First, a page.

Mayhew's arguments here may have "ignited" the American revolution, but this was decades before the Intolerable Acts and the Boston Tea Party and Lexington and Concord, and the arguments are the same as 100 years before during the Puritan Revolution and 60 years since the Glorious Revolution--both of which occurred before Locke's Two Treatises were even published!

For all his criticism of Hall's use of "Christian," it is nowhere stated exactly what Gregg means by "Lockean," except by implication, non-Biblical. But this will not do: Even among the religious, the purpose of theology is to "tease out" what the Bible means, wants permits, and bans.

And for the scholar with no sectarian dog in the fight, these are subjective judgments, injudiciable by scholars. It can only be said that Calvin says x, but Beza and the rest say --and even that's up for debate!!

Gregg already concedes above that the prior Reformers "influenced" Locke, but it's time to get your Locke on, Gregg, and hit the source texts. Merely repeating the summaries and conclusions of the Straussians* about what Locke said simply will not suffice.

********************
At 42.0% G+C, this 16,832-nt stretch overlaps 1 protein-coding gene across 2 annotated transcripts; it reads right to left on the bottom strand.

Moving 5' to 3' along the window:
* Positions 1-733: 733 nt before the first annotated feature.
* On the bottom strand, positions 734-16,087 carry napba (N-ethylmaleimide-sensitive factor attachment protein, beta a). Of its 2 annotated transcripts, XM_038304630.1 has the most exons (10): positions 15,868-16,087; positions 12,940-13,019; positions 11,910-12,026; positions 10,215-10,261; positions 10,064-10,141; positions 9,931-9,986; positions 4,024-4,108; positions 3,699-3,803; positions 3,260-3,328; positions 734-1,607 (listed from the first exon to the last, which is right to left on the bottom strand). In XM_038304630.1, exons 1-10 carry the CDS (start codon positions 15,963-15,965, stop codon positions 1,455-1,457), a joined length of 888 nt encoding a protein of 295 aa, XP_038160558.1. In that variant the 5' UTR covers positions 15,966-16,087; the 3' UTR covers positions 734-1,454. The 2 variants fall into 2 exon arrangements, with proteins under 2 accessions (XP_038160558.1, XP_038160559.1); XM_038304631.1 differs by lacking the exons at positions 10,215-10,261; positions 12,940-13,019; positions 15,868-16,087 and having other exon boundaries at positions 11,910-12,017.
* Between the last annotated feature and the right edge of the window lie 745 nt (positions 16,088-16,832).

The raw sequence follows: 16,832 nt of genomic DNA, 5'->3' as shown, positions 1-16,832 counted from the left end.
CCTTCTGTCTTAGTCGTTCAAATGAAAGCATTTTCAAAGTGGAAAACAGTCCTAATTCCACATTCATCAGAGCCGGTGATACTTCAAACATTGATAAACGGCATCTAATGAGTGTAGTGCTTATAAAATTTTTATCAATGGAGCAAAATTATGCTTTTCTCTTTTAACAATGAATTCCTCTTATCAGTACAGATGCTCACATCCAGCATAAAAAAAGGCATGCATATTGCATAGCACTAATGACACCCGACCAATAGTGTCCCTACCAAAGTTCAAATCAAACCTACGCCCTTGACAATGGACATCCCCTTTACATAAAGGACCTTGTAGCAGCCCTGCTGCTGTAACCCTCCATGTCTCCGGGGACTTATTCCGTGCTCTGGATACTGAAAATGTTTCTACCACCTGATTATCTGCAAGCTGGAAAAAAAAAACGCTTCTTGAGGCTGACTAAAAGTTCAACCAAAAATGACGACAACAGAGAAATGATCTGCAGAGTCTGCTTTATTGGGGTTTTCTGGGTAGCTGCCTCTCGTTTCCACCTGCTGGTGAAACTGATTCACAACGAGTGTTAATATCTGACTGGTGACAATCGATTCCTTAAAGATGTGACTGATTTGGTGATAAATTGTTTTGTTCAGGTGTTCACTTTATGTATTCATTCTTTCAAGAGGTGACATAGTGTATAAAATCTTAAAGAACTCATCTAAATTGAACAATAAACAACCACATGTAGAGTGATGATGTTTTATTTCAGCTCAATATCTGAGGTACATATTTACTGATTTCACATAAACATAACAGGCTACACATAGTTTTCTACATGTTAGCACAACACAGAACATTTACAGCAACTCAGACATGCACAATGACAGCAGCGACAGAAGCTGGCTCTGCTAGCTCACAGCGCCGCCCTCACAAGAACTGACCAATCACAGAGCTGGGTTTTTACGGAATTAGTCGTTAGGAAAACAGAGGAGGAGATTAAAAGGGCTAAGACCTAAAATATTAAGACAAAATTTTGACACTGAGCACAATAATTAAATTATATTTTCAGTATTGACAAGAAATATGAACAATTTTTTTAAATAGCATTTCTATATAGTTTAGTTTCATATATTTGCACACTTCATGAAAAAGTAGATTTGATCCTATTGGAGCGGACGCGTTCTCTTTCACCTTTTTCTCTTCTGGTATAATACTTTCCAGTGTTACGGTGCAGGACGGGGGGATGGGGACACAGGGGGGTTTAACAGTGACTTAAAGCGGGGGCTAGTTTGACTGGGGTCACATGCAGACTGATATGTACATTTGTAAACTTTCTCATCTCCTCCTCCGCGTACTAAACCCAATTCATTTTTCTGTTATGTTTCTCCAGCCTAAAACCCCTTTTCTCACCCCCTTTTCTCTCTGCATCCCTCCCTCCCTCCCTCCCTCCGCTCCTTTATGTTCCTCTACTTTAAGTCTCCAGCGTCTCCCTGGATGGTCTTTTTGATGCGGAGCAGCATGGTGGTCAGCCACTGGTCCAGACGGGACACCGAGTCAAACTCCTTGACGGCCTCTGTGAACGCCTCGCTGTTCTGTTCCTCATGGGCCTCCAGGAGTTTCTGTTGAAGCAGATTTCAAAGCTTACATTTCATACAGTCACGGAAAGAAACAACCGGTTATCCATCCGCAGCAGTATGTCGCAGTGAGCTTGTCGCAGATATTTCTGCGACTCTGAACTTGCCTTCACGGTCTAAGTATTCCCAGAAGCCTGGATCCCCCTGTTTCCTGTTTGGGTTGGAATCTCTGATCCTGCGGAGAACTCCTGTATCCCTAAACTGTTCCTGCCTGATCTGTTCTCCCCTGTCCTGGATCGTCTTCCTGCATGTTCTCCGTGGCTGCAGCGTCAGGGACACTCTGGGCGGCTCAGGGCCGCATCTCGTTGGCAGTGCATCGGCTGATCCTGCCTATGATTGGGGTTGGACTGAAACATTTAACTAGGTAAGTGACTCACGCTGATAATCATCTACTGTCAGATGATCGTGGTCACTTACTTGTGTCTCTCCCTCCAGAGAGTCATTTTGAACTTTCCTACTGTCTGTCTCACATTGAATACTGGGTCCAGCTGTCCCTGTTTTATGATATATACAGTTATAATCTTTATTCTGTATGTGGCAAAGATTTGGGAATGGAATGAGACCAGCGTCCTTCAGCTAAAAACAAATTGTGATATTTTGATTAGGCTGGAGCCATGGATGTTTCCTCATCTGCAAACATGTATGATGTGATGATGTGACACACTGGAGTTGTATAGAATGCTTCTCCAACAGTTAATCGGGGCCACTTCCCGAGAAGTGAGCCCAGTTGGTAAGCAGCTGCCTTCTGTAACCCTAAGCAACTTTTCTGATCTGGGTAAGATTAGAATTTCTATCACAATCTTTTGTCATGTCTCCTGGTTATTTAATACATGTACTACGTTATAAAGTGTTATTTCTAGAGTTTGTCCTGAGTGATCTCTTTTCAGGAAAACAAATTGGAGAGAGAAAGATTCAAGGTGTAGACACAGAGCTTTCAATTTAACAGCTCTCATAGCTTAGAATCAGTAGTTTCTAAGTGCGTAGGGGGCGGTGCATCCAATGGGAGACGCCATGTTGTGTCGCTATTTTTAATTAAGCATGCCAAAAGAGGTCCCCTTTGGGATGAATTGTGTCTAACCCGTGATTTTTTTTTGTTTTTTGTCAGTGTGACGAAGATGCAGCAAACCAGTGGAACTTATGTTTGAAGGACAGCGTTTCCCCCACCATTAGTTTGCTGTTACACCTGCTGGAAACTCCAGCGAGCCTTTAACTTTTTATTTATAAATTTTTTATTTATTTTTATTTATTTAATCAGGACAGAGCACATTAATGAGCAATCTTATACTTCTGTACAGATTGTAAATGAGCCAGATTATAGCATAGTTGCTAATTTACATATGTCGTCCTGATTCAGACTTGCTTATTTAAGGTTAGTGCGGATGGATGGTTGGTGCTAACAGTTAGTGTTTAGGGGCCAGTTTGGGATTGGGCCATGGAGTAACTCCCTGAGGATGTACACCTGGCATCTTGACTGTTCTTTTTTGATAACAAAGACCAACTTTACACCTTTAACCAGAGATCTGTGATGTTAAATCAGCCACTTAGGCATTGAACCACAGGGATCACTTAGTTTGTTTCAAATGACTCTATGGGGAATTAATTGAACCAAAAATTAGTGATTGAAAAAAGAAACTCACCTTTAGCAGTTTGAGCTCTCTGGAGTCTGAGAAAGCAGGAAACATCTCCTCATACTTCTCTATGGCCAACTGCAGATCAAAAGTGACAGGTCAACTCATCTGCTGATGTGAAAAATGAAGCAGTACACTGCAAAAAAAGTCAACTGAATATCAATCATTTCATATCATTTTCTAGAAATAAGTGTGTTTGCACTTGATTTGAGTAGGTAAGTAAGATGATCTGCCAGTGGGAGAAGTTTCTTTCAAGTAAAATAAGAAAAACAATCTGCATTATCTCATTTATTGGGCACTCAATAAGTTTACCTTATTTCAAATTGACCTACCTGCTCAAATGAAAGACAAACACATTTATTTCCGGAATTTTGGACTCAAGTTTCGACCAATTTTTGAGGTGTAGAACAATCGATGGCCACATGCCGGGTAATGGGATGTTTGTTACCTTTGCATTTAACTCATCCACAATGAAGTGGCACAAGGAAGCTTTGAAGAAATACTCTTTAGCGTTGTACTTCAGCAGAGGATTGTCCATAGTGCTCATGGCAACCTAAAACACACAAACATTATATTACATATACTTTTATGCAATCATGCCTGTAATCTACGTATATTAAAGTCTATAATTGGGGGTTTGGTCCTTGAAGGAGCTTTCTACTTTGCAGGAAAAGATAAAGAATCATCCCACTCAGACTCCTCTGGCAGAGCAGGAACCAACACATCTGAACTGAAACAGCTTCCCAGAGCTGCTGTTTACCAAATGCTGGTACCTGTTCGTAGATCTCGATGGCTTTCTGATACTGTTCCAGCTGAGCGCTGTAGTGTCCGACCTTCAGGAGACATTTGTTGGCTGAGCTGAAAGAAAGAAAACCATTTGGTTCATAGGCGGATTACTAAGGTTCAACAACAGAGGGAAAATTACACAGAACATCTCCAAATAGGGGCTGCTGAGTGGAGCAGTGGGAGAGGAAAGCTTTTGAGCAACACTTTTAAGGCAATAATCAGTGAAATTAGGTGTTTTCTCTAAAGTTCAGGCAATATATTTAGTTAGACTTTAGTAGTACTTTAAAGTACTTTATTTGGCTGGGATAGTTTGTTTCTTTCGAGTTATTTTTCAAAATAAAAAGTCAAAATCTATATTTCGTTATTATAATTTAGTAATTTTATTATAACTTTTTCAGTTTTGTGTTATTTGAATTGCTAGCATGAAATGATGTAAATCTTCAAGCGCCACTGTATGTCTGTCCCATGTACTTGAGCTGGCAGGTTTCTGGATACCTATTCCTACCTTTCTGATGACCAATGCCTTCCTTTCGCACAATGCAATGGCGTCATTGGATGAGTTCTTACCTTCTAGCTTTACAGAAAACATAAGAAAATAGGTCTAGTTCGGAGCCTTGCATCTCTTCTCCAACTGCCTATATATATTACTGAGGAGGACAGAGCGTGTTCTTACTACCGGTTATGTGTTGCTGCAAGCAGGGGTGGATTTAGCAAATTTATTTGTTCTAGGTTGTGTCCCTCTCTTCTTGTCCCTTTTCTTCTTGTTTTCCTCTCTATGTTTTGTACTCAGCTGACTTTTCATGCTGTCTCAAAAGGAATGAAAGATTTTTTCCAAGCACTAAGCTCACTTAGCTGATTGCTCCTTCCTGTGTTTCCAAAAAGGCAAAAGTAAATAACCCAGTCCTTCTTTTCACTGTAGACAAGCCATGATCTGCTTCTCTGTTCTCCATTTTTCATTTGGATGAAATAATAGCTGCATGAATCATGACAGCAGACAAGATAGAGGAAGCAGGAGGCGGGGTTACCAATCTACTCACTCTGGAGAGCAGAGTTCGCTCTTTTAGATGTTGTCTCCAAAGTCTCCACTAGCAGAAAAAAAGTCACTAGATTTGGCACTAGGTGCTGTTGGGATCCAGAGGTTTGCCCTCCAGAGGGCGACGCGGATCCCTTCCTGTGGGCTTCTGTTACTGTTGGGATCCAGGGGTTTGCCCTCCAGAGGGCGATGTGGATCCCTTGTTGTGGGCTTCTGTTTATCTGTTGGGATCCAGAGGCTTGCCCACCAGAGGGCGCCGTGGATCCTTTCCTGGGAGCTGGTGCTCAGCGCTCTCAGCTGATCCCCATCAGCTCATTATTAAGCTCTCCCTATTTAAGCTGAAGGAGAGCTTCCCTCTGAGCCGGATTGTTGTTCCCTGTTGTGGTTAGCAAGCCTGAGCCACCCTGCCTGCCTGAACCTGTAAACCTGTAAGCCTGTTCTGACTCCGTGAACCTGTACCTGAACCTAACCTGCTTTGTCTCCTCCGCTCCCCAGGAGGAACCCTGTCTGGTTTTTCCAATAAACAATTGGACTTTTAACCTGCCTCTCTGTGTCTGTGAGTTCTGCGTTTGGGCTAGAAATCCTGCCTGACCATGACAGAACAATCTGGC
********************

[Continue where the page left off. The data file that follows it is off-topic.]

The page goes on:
For his thesis to get anywhere, Gregg must provide argument and evidence somewhere what was uniquely "Lockean," what was not part of the growing stream of what we are calling "Reformed Resistance Theory."**

Gregg doesn't do it here at American Creation among his tens of thousands of words on this topic, and he doesn't do it in his book either. This is the lacuna in his thesis. He may be right about Locke and the Reformed preachers, but he hasn't begun to prove it.

[notes to follow]